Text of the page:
• PlanetMed

Deano in Samoa

Updated: Mar 5




Technically I was a registered paramedic, fresh out of university, and waiting on a job offer from a state ambulance service (to all the grads out there waiting months on end for a slither of hope, I feel your pain). So, when the opportunity arose for me to hop on a plane once again to a country I never thought I would get to go to, I grabbed the opportunity with both hands. I didn’t know a lot about Samoa before I left for my last minute, impulsive adventure, but what I did know was the following; prehospital healthcare was in its infancy in that part of the world, there would be coconuts, there would be beaches and there would be an opportunity to work in the ambulance. Good enough for me. Here are five reasons why you should make the same impulsive adventure to Samoa if you’re a registered paramedic (graduate or otherwise):


1. Your involvement makes a difference.

Until a few years ago, the role of the ambulance in Samoa was to provide private interhospital transfers. Alas, Samoa is attempting to keep up with current best practice displayed in places like Australia, where the role of ambulance has dual roles involving provision of emergency health care as well as effective and safe transport to definitive care. But, a change such as this takes time, money and the right people. Through Planet Medic my team and I were able to inject money and medical donations to the ambulance staff in Samoa. We were able to see first-hand where our money and donations were being used. For instance, things as trivial as stretcher linen and splints were, at the time I visited, a rare to come by piece of equipment. Simply your involvement creates opportunity to impact.


2. Samoan EMTs are keen to develop

With a population of approximately 40,000, Apia, Samoa’s main island isn’t always going to make ambulance staff run off their feet. Luckily, there is some down time. And, depending on where you’re based that day, you could be chilling on a world class beach resort. Or, if you aren’t, you will likely get to chill out with the local EMTs. While the training requirements have come a long way in recent years, SFESA management were thrilled when our team could run through a BLS lesson on airway management or haemorrhage control. Teaching Samoan EMTs and Fire Rescue members first aid and BLS is a bit different to teaching at home. For starters, everyone is actually paying attention!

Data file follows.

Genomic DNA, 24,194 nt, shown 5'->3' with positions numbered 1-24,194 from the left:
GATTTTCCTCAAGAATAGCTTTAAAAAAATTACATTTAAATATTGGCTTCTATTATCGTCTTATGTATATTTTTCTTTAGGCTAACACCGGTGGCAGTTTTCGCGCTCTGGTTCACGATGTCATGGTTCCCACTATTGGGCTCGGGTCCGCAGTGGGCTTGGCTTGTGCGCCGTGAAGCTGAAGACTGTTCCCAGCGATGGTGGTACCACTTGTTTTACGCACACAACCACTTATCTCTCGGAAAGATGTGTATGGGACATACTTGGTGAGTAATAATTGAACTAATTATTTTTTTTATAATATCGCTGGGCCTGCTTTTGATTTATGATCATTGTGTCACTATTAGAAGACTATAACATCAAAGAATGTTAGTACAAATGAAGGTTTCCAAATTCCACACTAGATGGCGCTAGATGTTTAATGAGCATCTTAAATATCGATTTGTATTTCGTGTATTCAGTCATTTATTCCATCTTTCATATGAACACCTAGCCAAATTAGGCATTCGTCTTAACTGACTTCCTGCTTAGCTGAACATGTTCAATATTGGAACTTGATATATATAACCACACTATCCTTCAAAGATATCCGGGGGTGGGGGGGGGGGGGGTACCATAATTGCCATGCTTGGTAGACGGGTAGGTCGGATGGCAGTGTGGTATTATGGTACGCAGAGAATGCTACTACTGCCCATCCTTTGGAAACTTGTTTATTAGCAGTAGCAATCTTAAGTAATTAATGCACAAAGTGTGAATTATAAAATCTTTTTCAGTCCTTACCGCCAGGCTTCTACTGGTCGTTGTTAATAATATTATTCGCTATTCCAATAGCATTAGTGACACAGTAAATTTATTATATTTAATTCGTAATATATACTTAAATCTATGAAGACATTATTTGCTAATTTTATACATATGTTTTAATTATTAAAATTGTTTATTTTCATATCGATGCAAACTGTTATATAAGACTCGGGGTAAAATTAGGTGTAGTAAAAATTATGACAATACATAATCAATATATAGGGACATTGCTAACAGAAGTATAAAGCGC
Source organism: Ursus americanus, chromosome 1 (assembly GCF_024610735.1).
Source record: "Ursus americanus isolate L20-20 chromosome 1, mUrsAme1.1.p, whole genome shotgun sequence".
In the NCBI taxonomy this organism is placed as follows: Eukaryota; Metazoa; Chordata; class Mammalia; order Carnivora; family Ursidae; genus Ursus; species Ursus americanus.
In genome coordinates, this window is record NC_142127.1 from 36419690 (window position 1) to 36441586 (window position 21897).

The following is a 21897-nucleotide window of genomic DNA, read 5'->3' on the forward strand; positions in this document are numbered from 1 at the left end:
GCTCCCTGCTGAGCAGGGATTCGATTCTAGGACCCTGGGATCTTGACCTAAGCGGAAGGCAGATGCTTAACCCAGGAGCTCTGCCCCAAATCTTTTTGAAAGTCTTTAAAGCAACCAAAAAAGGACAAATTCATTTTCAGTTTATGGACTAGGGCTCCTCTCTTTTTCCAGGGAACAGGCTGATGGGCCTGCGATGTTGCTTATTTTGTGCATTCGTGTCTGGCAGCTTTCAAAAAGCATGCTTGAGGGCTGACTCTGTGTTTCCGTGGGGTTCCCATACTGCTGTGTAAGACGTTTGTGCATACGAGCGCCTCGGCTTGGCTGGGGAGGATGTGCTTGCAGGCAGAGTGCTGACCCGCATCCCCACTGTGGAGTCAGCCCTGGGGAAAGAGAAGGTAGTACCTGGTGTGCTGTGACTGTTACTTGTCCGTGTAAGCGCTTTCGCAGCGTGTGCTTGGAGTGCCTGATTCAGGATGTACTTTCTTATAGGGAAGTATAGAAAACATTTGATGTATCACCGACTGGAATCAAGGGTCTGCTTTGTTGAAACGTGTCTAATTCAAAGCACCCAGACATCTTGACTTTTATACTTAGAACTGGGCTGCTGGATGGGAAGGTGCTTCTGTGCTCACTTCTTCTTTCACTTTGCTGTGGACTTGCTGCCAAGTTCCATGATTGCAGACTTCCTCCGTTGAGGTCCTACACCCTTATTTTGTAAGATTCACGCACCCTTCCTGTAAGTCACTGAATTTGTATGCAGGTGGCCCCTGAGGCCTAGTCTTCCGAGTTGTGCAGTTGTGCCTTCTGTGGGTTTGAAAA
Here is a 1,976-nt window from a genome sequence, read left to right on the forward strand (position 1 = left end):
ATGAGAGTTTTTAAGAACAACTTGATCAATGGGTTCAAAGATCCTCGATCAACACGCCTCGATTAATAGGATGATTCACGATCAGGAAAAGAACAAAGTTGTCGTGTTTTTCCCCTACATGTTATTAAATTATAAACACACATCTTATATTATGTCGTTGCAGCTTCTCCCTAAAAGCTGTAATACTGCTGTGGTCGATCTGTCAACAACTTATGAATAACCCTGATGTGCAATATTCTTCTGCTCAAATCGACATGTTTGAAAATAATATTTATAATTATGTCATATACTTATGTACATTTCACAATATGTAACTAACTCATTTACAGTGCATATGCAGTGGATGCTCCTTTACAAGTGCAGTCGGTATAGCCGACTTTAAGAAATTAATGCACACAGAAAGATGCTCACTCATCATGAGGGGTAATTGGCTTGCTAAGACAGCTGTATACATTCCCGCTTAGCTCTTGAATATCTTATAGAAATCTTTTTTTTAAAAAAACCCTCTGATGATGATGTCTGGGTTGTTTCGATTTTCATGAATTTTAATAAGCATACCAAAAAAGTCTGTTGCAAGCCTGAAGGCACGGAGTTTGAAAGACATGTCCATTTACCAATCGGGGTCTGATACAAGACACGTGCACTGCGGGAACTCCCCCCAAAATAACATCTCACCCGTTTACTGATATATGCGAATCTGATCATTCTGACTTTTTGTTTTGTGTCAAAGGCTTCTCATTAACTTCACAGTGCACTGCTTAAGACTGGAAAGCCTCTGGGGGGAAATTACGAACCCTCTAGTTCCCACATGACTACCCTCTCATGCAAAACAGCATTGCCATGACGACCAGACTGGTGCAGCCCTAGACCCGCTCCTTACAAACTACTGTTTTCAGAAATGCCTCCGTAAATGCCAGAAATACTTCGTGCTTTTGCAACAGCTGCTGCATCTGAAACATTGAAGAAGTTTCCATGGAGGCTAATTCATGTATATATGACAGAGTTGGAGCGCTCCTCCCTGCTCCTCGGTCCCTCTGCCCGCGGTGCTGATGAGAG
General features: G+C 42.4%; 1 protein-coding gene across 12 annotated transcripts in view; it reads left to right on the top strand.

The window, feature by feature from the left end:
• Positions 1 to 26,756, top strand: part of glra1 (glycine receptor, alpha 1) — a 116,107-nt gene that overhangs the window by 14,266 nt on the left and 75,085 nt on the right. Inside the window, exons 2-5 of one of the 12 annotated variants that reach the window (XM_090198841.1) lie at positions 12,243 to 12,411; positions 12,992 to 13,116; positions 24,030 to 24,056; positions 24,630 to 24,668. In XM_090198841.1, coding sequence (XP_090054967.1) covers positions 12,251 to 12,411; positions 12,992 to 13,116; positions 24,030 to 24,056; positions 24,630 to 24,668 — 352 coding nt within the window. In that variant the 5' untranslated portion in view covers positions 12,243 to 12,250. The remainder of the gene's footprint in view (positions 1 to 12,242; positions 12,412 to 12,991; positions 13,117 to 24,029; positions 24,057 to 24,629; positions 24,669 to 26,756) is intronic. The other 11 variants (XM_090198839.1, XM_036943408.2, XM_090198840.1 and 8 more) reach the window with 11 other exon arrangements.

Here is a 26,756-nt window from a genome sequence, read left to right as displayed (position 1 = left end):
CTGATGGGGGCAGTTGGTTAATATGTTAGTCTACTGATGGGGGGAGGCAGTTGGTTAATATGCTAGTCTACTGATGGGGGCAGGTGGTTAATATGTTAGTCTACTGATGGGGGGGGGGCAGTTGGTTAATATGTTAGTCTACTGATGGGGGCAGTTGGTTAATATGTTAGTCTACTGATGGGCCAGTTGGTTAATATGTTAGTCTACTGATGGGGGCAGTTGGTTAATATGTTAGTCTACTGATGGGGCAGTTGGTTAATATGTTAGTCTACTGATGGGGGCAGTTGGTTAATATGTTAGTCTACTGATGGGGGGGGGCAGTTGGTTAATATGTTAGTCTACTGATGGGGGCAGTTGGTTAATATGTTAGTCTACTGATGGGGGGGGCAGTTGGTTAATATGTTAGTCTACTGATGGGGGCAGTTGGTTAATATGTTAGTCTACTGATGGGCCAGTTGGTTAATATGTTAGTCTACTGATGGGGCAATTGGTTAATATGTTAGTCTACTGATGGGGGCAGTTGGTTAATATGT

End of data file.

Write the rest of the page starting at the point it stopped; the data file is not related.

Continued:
3. Break your boring routine.

Do you know how many times I giggled while sitting on a beach somewhere next to the ambulance knowing that my friends were at home twiddling their thumbs? Neither do I. But it was more than twice. Switch up your everyday routine in Australia for palm trees and friendly Samoan faces. I can honestly say that everyone I met in Samoa, from the street to the ambulance, welcomed me with a grin and a handshake. In the weeks I was there I made friends for life. On our first day, SFESA greeted us with the warmest hospitality and respect, so much so that it dissolved all our nerves about our awaiting challenges.


4. Get experience, Samoan style.

Depending on the length of your trip, you could earn hours of CPD for registration upkeep. So, if you can’t get through another unbelievably convoluted journal article on ‘the efficacy of a-drug-you’ll-probably-never-have-to-use’, go to Samoa and work with the SFESA EMTs with Planet Medic. You get access to reflections and online courses.


5. If the above is not enough to convince you, then there are beaches and coconuts. Trust me.










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